Urban Transportation Commission ponders fettering booting companies
Friday, July 13, 2018 by Ryan Young
In Central Austin, traffic is plentiful, but parking spaces are not. That’s where booting companies come in – they enforce parking rules at private businesses by immobilizing would-be offenders. Their fines are often cheaper than the charges levied by towing companies, too.
But some Austinites feel their practices are predatory. They say the booting companies take advantage of stressful situations and charge excessive fees to remove boots from vehicles. Now, the Austin Police Department is proposing to do something about it.
At a Tuesday meeting of the Urban Transportation Commission, APD Commander Eric Miesse presented a proposal for a new ordinance that would regulate booting companies at the municipal level.
APD started looking into a new ordinance back in 2016, Miesse said, but had to pause its efforts while the state Legislature considered deregulating booting at the state level. That legislation passed, so Austin needs to have something in place by September 1, or else the booting business could become a “free-for-all.”
Miesse said that APD started receiving complaints in 2013 that booting companies were charging fees that were “excessive” and their employees were not wearing uniforms or any forms of visible identification.
In Austin, the average boot removal fee is $150, according to Miesse. The proposed ordinance would cap that at $50. In Dallas, the limit is $100. In San Antonio, $35. In Houston, $25. The ordinance would also require boot operators to make themselves stand out by wearing high-visibility clothing and displaying APD-issued licenses.
Additionally, the ordinance would require booting companies to conduct background checks, be insured, and never charge more than one boot removal fee for a single vehicle, among other mandates.
Miesse said complaints against booting companies have come from around the city, such as from parents of students at Doss Elementary in Northwest Austin who were parking at nearby parking lots and walking their children to class – only to find boots on their cars when they returned. Effectively, they were “paying $150 to walk their children across to school,” Miesse said.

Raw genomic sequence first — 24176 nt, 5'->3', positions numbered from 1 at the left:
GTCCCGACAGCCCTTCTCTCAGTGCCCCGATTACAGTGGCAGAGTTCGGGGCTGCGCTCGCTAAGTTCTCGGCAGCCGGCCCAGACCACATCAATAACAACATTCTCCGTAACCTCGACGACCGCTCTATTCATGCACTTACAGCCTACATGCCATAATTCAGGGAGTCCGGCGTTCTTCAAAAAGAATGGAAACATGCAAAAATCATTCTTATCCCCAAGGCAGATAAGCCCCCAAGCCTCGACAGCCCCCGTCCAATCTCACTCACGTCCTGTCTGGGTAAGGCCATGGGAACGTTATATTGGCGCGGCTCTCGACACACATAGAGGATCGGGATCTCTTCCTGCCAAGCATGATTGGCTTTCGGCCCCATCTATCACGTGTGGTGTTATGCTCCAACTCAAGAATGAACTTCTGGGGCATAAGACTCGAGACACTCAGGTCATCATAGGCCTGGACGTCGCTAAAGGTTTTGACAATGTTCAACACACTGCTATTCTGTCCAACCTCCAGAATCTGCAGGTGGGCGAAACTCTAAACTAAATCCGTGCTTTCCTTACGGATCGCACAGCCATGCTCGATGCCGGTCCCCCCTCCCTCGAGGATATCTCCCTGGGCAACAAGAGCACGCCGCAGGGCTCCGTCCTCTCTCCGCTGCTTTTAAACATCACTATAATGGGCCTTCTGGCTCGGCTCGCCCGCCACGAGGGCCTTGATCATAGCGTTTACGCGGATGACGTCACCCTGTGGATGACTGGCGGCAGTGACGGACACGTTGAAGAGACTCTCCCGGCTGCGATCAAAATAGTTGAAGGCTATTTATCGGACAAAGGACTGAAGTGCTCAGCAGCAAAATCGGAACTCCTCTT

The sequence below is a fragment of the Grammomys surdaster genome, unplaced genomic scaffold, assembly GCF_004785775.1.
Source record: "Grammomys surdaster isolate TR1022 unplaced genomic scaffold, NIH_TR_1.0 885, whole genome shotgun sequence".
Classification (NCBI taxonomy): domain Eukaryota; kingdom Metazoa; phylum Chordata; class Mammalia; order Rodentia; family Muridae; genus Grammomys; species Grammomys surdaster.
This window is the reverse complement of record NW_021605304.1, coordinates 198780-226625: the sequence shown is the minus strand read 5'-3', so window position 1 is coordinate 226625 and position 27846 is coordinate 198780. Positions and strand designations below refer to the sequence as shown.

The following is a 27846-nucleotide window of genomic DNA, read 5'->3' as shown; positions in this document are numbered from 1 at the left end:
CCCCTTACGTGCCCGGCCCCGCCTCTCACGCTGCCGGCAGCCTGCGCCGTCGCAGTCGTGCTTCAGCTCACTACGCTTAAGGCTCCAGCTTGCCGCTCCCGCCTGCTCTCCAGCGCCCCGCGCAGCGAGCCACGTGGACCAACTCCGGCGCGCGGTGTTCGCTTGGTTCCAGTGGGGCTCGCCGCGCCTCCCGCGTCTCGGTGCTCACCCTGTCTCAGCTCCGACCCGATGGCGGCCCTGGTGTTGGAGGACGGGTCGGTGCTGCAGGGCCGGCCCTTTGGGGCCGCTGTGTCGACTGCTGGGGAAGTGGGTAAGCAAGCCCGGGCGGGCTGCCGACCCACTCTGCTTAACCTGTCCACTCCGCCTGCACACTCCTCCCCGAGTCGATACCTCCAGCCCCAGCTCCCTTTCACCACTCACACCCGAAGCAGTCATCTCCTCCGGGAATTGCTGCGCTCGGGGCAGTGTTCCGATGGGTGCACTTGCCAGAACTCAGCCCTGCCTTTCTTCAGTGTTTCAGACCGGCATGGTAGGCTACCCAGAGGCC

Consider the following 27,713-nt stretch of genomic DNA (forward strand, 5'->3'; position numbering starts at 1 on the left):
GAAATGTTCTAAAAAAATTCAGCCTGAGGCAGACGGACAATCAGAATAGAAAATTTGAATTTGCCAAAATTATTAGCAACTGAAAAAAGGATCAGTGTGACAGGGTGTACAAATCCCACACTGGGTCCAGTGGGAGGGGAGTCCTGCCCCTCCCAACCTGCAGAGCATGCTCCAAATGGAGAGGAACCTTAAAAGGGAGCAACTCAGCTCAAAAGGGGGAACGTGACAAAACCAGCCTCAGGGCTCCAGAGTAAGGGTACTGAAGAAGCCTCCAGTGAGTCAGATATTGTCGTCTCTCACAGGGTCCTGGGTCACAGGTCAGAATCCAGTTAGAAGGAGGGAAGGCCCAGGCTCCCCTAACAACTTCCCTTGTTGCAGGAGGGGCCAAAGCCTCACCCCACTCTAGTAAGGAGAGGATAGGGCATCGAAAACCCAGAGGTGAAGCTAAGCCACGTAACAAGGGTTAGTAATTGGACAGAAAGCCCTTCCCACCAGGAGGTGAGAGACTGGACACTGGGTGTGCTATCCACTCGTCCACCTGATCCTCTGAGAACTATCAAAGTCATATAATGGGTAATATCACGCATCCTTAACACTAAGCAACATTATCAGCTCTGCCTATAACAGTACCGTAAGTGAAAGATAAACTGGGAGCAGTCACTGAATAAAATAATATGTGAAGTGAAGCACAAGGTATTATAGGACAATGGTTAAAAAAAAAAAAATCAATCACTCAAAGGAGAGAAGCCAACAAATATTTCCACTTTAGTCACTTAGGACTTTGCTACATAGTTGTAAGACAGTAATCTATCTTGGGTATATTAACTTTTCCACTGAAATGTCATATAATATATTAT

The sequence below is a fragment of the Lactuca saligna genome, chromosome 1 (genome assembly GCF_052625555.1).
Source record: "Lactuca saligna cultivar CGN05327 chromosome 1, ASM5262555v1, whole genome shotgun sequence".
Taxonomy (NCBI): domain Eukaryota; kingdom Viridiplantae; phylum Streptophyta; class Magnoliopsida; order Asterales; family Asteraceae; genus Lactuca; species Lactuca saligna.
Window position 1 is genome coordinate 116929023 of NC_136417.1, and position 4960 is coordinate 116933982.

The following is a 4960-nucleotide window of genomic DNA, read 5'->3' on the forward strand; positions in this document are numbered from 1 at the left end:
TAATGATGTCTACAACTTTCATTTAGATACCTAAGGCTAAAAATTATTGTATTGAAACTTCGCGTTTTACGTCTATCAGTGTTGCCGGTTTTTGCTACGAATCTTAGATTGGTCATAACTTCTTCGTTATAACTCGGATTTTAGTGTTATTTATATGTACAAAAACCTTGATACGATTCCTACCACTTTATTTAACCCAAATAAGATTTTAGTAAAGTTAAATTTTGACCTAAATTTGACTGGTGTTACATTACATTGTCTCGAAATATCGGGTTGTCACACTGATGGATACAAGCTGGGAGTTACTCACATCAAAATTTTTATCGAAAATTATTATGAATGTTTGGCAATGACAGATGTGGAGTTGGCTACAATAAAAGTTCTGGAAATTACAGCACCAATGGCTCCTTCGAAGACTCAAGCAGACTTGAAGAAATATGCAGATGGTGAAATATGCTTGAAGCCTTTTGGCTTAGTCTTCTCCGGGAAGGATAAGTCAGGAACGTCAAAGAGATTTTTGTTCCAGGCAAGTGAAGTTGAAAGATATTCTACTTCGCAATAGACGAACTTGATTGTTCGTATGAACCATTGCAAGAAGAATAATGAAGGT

In addition, many complaints originate from the West Campus neighborhood near the University of Texas. The fact that the situation has affected many UT students was a point driven home by the testimony of Shawn Only, whose daughter was booted during her first visit to the university area as a Longhorn. Only’s daughter had parked her car on the wrong end of a parking lot. Just moments after she walked away from her car, two boot operators booted it, Only said.
Only claimed the operators were staking out the parking lot for hours on end, watching for motorists who parked and headed for the wrong business. She said they also refused to unboot her daughter’s car when she refused to sign off on their version of the story.
“They bullied me and my daughter,” Only said. “I just think there’s gross abuse on these (booting) companies’ part. They should be uniformed, they should inform, they should have ID, and they were intimidating and rude. And the fee is just exorbitant.”
At the same time, cracking down on booting could have unintended consequences.
“Booting is a cheaper alternative for citizens who park where they’re not supposed to,” APD Detective Thomas Ballard said. “If you … get towed, yes the tow fee is $150, but once you get to the lot, there are a bunch of state fees that they can charge. It’s usually about $193 to get your vehicle out of the tow yard.”
So, limiting boot fees could encourage more towing. “I guess the danger is, if the boot fee is too low, then the profit motive encourages towing, which is a much bigger pain in every way,” Commissioner Mario Champion noted. “That’s a tricky balance.”
But regardless, the commissioners agreed that something needs to be done. Indeed, Commissioner Chris Hosek asked, “Why didn’t we pass this ordinance sooner?” Miesse had previously stated that other Texas cities have had their booting laws on the books for years.
Ballard said that booting hadn’t been an issue in Austin until recently. “Booting is a big-city problem,” he said. “You don’t have booting in Round Rock or Georgetown because there’s plenty of parking up there.”
Hosek was unimpressed.
“I think it’s interesting that other cities managed to regulate this a while back, and yet we’re catching up now,” he said. “We could’ve done this a couple years ago; we just failed to do that.”
Photo by Stromcarlson at English Wikipedia (Transferred from en.wikipedia to Commons.) [Public domain], via Wikimedia Commons.
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